Fischkoff v. Iovance Biotherapeutics, Inc.

Decision Date17 October 2018
Docket Number17 Civ. 5041 (AT) (GWG)
Citation339 F.Supp.3d 408
Parties Steven FISCHKOFF, Plaintiff, v. IOVANCE BIOTHERAPEUTICS, INC. and Maria Fardis, Defendants.
CourtU.S. District Court — Southern District of New York

Kimberly Klein, Megan Holcomb Daneshrad, Daniel Adam Hoffman, Moses & Singer LLP, New York, NY, for Plaintiff.

Claire Marie Lesikar, Morgan, Lewis & Bockius, LLP (CA), Palo Alto, CA, Hanna Elizabeth Martin, Morgan, Lewis, & Bockius, LLP, New York, NY, John V. Gorman, Morgan Lewis & Bockius, LLP (PA), Philadelphia, PA, Kathryn T. McGuigan, Morgan, Lewis & Bockius (LosA), Los Angeles, CA, Kimberley Elizabeth Lunetta, Morgan, Lewis & Bockius LLP (NJ), Princeton, NJ, for Defendant.

OPINION AND ORDER

GABRIEL W. GORENSTEIN, United States Magistrate Judge

Steven Fischkoff brought this suit against Iovance Biotherapeutics, Inc. and Maria Fardis (collectively "Iovance") alleging that Iovance breached a contractual employment agreement, failed to pay him wages, and retaliated against him. Iovance counterclaimed asserting that Fischkoff violated his employment agreements and that he misappropriated trade secrets. Iovance now moves to amend its answer to add counterclaims for conversion, trespass to chattels, violation of the Computer Fraud and Abuse Act, 18 U.S.C. § 1030, and violation of New Jersey's Theft and Related Offenses Act, N.J.S.A. § 2C:20-7 ; 20-20.1 For the reasons stated below, Iovance's motion is denied.

I. BACKGROUND
A. Factual Allegations in the Proposed Counterclaims

Because the resolution of Iovance's motion turns on whether its proposed counterclaims state a claim for relief, we "accept[ ] all factual allegations [in its proposed counterclaims] as true and draw[ ] all reasonable inferences in favor of the [counterclaimant]." Empire Merchants, LLC v. Reliable Churchill LLLP, 902 F.3d 132, 139 (2d Cir. 2018) (citation and internal quotation marks omitted). We also consider all "documents attached to the [proposed amended answer] as exhibits, and documents incorporated by reference in the [proposed amended answer]." DiFolco v. MSNBC Cable L.L.C., 622 F.3d 104, 111 (2d Cir. 2010). We thus ignore the lengthy counter-recitation of facts contained in Fischkoff's opposition to the motion to amend. See P. Opp. at 2-5.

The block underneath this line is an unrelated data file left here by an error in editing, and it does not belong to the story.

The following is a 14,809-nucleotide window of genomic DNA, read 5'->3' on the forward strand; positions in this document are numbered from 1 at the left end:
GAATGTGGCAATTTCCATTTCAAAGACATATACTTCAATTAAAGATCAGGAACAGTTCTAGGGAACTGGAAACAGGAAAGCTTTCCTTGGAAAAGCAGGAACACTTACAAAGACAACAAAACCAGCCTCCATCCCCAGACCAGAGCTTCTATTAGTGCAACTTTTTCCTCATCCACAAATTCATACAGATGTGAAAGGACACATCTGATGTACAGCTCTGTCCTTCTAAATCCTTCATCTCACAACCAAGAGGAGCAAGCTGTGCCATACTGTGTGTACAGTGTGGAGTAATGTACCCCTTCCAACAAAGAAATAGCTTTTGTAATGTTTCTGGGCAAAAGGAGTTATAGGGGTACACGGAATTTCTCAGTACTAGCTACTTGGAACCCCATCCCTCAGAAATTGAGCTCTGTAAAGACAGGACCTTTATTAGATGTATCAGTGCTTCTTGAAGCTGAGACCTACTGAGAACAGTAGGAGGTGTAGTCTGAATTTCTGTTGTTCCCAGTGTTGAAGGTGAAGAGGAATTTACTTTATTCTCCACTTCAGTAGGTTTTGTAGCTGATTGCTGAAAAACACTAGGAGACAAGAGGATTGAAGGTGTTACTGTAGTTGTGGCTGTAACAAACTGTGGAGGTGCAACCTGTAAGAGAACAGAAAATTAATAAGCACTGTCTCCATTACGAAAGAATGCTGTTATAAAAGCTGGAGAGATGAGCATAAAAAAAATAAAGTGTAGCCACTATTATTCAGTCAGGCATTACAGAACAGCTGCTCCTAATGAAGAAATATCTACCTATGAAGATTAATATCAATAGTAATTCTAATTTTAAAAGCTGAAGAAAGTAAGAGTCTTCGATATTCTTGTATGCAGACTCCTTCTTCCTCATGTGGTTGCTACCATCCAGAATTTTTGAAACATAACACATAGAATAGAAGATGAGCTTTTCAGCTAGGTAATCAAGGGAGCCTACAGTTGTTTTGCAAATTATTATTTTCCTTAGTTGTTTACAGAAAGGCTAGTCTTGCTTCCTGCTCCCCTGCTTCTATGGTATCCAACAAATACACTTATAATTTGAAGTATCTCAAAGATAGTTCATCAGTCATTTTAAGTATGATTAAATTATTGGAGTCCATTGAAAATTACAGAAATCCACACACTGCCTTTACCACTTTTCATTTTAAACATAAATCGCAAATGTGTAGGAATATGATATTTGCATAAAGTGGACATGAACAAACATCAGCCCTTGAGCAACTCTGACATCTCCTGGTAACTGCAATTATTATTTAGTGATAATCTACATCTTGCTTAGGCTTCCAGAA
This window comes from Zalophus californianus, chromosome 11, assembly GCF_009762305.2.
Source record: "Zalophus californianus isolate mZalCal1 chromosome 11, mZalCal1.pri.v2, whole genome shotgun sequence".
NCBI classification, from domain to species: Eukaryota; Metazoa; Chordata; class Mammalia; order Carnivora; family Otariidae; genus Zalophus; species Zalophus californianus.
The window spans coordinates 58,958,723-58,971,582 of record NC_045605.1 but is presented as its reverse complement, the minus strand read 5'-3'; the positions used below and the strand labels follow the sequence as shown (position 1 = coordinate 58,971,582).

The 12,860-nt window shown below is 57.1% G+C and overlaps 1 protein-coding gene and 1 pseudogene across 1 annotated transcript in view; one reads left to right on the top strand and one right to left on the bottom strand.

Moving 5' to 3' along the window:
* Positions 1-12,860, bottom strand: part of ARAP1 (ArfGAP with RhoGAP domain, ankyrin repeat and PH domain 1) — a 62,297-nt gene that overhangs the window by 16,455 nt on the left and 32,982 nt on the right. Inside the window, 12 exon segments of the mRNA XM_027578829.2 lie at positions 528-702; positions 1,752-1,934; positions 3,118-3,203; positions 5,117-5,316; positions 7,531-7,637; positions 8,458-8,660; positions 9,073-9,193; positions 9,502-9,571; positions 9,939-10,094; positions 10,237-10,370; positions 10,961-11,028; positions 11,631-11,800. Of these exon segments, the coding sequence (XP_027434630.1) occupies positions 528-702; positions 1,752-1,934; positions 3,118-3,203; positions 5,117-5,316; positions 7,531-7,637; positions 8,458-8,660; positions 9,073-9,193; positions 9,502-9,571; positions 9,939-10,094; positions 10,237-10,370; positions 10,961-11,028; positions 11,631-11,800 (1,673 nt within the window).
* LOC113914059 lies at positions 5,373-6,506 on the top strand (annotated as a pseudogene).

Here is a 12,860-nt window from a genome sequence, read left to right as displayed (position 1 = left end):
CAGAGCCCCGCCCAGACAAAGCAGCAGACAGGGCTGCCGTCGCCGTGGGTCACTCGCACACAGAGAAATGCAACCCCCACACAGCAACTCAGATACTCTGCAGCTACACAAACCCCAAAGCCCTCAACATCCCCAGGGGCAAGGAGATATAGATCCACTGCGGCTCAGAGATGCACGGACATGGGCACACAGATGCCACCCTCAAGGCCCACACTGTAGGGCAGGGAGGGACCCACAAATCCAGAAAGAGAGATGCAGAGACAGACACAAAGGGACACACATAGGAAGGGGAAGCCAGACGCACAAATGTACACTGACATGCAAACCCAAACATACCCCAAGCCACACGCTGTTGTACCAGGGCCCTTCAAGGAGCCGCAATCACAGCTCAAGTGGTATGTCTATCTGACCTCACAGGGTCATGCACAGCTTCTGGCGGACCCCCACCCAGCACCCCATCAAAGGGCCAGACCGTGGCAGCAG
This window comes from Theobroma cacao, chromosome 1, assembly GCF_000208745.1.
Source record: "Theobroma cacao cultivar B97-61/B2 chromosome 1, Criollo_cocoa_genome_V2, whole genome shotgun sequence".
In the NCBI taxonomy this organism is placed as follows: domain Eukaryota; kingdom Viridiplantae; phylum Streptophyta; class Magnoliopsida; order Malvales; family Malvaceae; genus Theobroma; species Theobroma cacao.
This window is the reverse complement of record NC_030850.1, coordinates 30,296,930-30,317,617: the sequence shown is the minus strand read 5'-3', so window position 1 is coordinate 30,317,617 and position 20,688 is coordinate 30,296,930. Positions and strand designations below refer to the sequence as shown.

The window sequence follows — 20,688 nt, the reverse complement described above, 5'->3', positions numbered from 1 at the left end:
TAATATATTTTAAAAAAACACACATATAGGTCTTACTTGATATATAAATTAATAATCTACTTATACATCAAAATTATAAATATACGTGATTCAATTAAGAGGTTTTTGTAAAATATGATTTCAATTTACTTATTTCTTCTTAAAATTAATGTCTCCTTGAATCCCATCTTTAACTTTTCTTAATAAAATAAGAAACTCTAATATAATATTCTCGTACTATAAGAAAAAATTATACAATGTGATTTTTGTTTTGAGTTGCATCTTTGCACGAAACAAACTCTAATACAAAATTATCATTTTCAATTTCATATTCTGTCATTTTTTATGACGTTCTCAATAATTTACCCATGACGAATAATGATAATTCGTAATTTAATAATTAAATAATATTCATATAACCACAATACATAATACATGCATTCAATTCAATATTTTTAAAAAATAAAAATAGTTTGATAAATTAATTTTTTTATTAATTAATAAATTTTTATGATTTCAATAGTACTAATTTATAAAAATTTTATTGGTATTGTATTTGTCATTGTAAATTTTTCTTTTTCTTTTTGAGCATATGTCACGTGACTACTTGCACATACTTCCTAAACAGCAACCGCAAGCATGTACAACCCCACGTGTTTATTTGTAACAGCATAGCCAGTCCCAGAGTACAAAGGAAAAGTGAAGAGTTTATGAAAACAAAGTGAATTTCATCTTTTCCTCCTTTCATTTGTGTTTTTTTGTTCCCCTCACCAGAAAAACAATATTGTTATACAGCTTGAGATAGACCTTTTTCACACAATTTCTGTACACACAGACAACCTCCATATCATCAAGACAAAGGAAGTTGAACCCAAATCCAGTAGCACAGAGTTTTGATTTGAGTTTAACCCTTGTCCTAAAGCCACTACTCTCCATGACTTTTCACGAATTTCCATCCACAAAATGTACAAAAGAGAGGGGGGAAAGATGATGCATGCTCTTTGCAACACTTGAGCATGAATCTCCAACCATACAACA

The proposed counterclaims allege in pertinent part as follows:

Iovance is a bio-pharmaceutical company with offices in California, Florida, and New York, that specializes in the development of drugs to treat cancer.

Proposed Amended Answer and Counterclaims (annexed as Ex. A to Lunetta Decl.) ("PAA"), ¶¶ 12-13, 16. In February 2016, Fischkoff began working at Iovance as Chief Medical Officer and signed multiple documents and agreements reflecting the "importance of maintaining the confidentiality" of Iovance proprietary information. Id. ¶¶ 20-22. "[E]arly in his tenure," Fischkoff failed to meet certain "fundamental" employment obligations, including missing "operations goals, provid[ing] low quality outputs," and failing to "adequately manage clinical operations activities." Id. ¶ 25. Iovance terminated his employment on March 28, 2017. Id. ¶ 31.

Iovance alleges that, before his termination, Fischkoff sent a number of confidential Iovance documents to his personal email addresses and also mounted a personal hard drive onto his work computer that he used to receive uploaded confidential files. Id. ¶¶ 32-33. Included in these files were tax materials that contained "approximately 285 files" containing social security numbers of others, as well as the entire contents of Fischkoff's email inbox. Id. ¶ 35. Iovance alleges that Fischkoff never had authorized access to the documents he copied, and that he violated the Company Employee Handbook and the Employee Conduct Policy, which limited Fischkoff's access to company documents. Id. ¶¶ 36-38.

Iovance alleges that the copied files include materials that "represent a significant portion of the intangible value of the Company, as they relate to its two most important clinical trials as well as its overall strategy and business." Id. ¶ 41. It alleges that Fischkoff was later hired by a competitor and that his possession of company materials "would likely have resulted" in their disclosure to the competitor. Id. ¶ 45. "Despite numerous requests and obligations to do so, Plaintiff did not return all Confidential Materials and Human Resources, Finance, and Personal Information ... for a period of at least 15 months." Id. ¶ 58; accord id. ¶ 60.